Hermes: [as he watches Amy eat in Leela’s body] “Sweet orca of Majorca! You make Fat Albert look like Regular Albert!”
15. Leela’s Homeworld
Why It’s Great: Talk about working the long con. It took almost three years into the series run before Leela finally discovered her true origins. Based on a mysterious note left with her as a baby, Leela had always assumed she was from a different world. Finally, due to an industrial accident caused by Bender, Leela travels down to the New New York City’s sewers where she discovers someone has been watching her grow up. Determined to unearth the mystery, Leela ends up locating her long-lost parents. In a Futurama grand tradition of adding a heart-wrenching, emotional codas to the end of special episodes, we see in a montage how Leela’s parents have actually been there for her over the years, watching her grow up from a distance.
Leela: “I’m sorry you had to see that, Fry. Usually I keep my sadness pent up inside where it can fester quietly as a mental illness.”
Fry: “Yeah. That’s what I do with my stupidness.”
14. The Problem with Popplers
Why It’s Great: Starting from the very beginning, the Futurama writers loved to skewer the tenants of corporate greed and Big Business. One of their most hilarious contributions was this episode, which has the Planet Express gang stumbling upon a planet ripe with delicious and seemingly inert animal-life. Bringing a batch back home, the company sells the items (which they dub “Popplers”) to a fast-food chain and Popplers become a hit. When Leela discovers that the Popplers are, in fact, the larvae of the Omicronian race, she quckly attempts to dismantle the food empire she helped create. Featuring one of the most memorable appearances from the alien warlord Lrrr (of the planet Omicron Persei 8), “The Problem with Popplers” remains perhaps one of the most flat-out hilarious episodes that the series has produced thus far.
Professor Farnsworth: [to protesters] “Hey! Unless this is a nude love-in, get the hell off my property!”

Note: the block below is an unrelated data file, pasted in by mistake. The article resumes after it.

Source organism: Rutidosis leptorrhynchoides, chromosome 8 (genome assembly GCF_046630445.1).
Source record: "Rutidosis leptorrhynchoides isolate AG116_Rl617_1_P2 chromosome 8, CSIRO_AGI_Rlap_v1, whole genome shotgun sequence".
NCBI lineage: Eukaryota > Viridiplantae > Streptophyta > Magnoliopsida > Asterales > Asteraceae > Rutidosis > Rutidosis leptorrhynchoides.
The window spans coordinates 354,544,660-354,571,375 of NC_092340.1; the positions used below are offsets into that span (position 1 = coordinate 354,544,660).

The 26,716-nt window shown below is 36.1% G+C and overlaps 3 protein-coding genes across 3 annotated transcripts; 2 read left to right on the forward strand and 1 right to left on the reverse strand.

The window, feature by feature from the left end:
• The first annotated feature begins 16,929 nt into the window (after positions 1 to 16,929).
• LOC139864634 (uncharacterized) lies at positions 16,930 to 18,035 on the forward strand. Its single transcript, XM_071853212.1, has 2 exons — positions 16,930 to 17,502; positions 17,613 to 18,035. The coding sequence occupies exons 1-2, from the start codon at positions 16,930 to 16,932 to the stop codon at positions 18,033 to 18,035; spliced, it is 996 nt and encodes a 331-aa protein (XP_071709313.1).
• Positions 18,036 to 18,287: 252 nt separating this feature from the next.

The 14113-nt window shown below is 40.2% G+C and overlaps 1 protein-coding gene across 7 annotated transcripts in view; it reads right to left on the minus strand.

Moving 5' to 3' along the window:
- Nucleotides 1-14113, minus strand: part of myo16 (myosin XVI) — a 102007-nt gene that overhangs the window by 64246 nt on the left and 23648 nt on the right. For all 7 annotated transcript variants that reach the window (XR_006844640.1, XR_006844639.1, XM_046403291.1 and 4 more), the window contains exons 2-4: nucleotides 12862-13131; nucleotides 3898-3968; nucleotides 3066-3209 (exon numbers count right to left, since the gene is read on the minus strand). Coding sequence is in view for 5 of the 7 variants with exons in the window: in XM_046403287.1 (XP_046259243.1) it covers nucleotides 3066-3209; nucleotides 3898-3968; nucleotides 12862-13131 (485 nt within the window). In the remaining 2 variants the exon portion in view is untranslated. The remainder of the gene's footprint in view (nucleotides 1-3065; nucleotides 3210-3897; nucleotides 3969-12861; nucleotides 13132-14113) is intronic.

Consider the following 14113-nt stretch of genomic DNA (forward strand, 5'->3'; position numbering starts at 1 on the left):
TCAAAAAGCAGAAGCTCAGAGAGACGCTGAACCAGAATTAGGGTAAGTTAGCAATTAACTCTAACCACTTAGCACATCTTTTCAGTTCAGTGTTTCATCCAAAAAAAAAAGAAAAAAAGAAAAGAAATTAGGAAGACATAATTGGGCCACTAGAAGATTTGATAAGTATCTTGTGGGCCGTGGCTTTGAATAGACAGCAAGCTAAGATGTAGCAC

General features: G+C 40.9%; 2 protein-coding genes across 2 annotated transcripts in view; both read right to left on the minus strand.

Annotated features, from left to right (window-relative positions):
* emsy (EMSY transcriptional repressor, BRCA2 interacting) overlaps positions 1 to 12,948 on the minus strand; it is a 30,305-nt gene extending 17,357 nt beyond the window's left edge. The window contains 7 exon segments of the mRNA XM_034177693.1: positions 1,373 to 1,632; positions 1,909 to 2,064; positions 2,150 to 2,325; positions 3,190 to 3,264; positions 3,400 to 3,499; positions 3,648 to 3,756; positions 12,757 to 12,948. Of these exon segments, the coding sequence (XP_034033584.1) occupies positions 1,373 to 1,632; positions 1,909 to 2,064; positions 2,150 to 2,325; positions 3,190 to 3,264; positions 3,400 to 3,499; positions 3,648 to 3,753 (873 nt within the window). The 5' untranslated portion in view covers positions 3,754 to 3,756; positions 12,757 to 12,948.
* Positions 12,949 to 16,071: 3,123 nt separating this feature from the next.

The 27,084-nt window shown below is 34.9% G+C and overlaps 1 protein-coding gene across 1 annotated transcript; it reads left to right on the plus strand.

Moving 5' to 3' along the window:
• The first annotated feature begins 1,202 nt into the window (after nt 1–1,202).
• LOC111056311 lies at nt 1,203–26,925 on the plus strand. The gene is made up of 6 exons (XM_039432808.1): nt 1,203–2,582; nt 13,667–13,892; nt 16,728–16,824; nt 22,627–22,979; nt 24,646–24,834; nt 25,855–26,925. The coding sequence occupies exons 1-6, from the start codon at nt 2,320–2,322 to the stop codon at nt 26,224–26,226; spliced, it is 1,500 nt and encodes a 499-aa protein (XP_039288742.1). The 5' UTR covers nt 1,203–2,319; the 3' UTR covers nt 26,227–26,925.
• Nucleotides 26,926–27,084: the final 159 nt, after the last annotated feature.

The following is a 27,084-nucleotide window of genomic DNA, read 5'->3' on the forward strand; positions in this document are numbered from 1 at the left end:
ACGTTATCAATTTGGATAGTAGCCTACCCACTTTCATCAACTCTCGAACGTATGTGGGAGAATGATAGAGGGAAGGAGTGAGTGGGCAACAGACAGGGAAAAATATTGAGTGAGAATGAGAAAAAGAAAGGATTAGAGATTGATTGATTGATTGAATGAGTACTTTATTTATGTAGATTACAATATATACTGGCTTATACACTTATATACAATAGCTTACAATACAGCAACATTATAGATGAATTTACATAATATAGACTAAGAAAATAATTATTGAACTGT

13. Time Keeps on Slipping
Why It’s Great: Due to an ill-conceived mission concocted by Professor Farnsworth, Earth begins sporadically skipping forward in time. The comedic possibilities for such a set-up are endless and the show exploits as many of them as possible to great avail, including a two-minute period that sees Fry and Leela getting married and promptly divorcing. This event leads a despondent Fry on a mission to figure out how he won Leela’s heart in the first place. If that weren’t enough, the show introduces some of its greatest supporting players—a version of the Harlem Globetrotters who are as adept in physics as they are in humiliating rival basketball players.
Leela: “Fry, please try to understand: you’re a man, I’m a woman. We’re just too different.”
12. The Day the Earth Stood Stupid
Why It’s Great: For the most part, Futurama works as a fairly episodic program. With only a few exceptions, one could watch any episode and get the general gist of the events occurring. Of course, every now and then, the writers will throw in a reference or situation that plays out over the course of several seasons. This proved to be the case for Leela’s adorable (if very hungry) pet, Nibbler. As this episode reveals, the primitive Nibbler is actually a highly advanced, ancient being who works as part of a secret organization to protect the universe. “The Day the Earth Stood Stupid” finds Nibbler recruiting both Leela and an oblivious Fry to help fight against an invading species brains (called The Brainspawns) that suck the intelligence out of everyone they come into proximity with them. For reasons the show would explore in later seasons, only Fry is immune to their attacks. This all leads to one of the show’s best set pieces—Fry’s mental duel with the The Brainspawns’ leader across a number of great literary works. Besides being a generally hilarious half-hour, this episode seeded Nibbler as a powerful character whose influence would stretch far and wide across the show’s mythology.
“All glory to the Hypnotoad;
11. Anthology of Interest II
Why It’s Great: Choosing between the two “Anthology of Interest” episodes is next to impossible. Yet, if forced to choose purely on a ratio of laughs to chuckles, “Anthology of Interest II” is the clear winner. “I, Meatbag” envisions what would happen if Bender were to become human. Needless to say, his compulsive behavior and inability to take anything in moderation leads to some of the show’s biggest belly laughs. Similarly, for the fans of old-fashioned video games, “Raiders of the Lost Arcade” is a dream sketch come true, if only for the image of General Colin Pac-Man. “Wizzin’” is perhaps the weakest of the three installments but still manages to get some great laughs for how it subverts the traditional Wizard of Oz tale.
Dr. Zoidberg: [examining an obese Bender] “Pulse: 300. Liver: failing. Cholesterol: 40?”
Leela: “Well, that isn’t too bad.”
Dr. Zoidberg: “No, I mean 40 pounds!”